A chunk of stimulus payments are missing in action, thanks to a mix up that put as many as 13 million checks into invalid bank accounts.Why it matters: The IRS (by law) was supposed to get all payments out by Friday. Now the onus could shift to Americans to claim the money on their tax refund — further delaying relief to struggling, lower-income Americans.Get smarter, faster with the news CEOs, entrepreneurs and top politicians read. Sign up for Axios Newsletters here.What's going on: The newest COVID-19 relief bill — signed in the final days of 2020 — mandated the $600 payment to those making up to $75,000 per year (or 150,000 for joint filers) get out by Jan. 15. * The fast turnaround meant “some payments may have been sent to an account that may be closed or, is or no longer active, or unfamiliar,” according to the IRS website.To get a sense of the speed: It took 19 days to distribute half the first-round payments last spring, but two-thirds of payments were out the door just a week after the latest bill became law, according to an analysis by the Committee for a Responsible Federal Budget. * Billions of those dollars are in the process of being returned to the IRS by tax preparers because of the error, though the IRS would not say how many payments were incorrectly deposited. * Jackson Hewitt estimates funds were deposited in 13 million accounts that were no longer open.How it works: These accounts are typically set up by tax prep companies, most often used by financially constrained taxpayers to get their refunds faster. * Some tax preparers told CNBC that the money would be deposited starting Feb. 1. What’s next: It’s up to those whose payments haven’t been disbursed by today to claim what’s owed on their tax return. * “You can wait until the money shows up, or you’re going to file your return and claim your money there,” Janet Holtzblatt, a senior fellow at the Tax Policy Center and former official at the Treasury Department’s Office of Tax Analysis, tells Axios. * “There’s going to be confusion” about which option to pick.Of note: Any refunds that also claim the earned-income tax credit — which offsets tax bills for lower income workers — can’t be issued before mid-February, prolonging the delay as the Washington Post points out.What to watch: The incoming Biden administration wants to issue another round of direct payments. Depending on the timing, the IRS could be juggling those checks at the height of tax season. * “I can never say with IRS that things are impossible, but it's going to be a challenge to get those payments out during filing season,” Holtzblatt says.You can check the status of your stimulus payment — and whether you can expect it by paper check, debit card or direct deposit — here.Be smart: sign up FREE for the most influential newsletter in America.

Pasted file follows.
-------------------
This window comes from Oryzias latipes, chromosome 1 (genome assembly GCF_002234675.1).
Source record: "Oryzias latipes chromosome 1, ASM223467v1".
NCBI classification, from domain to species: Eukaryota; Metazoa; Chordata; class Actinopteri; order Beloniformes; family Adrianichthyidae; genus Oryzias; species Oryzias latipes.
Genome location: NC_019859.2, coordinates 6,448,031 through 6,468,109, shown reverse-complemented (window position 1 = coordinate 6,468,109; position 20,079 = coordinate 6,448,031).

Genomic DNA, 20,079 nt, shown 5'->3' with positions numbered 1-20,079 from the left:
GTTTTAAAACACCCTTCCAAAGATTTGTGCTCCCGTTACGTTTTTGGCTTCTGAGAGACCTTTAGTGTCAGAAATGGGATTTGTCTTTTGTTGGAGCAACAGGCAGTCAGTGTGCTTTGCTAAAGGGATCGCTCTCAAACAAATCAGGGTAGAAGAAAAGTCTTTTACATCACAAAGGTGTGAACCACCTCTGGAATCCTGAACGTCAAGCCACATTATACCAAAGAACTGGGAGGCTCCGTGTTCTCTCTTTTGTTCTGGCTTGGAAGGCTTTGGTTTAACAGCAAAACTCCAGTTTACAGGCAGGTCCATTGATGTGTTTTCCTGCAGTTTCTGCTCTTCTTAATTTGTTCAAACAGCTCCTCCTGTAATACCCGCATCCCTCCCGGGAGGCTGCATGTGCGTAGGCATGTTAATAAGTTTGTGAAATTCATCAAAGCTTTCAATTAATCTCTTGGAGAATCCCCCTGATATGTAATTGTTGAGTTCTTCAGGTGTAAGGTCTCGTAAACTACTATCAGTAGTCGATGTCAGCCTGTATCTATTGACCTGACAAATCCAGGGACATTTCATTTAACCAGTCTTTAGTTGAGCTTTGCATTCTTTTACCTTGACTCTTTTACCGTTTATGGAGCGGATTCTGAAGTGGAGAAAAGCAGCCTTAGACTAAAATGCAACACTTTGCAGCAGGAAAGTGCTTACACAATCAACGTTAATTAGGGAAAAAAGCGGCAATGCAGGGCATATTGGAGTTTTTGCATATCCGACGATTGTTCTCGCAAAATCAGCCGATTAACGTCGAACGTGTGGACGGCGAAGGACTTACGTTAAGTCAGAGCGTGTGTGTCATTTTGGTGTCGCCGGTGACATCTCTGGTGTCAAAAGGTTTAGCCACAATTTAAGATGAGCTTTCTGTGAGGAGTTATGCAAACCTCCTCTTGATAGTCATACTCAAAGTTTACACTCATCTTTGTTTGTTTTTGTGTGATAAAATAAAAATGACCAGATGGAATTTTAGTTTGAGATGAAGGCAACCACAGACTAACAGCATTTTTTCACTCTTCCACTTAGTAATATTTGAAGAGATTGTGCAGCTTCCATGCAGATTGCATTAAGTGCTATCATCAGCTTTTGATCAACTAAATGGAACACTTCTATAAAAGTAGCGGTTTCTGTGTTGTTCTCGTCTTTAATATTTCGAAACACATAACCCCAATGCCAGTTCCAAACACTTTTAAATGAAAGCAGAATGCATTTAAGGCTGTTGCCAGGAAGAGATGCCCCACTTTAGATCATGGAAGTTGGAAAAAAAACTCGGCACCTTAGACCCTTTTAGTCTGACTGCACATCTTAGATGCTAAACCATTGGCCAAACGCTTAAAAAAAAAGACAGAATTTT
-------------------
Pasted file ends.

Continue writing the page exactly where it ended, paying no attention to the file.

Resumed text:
- The Week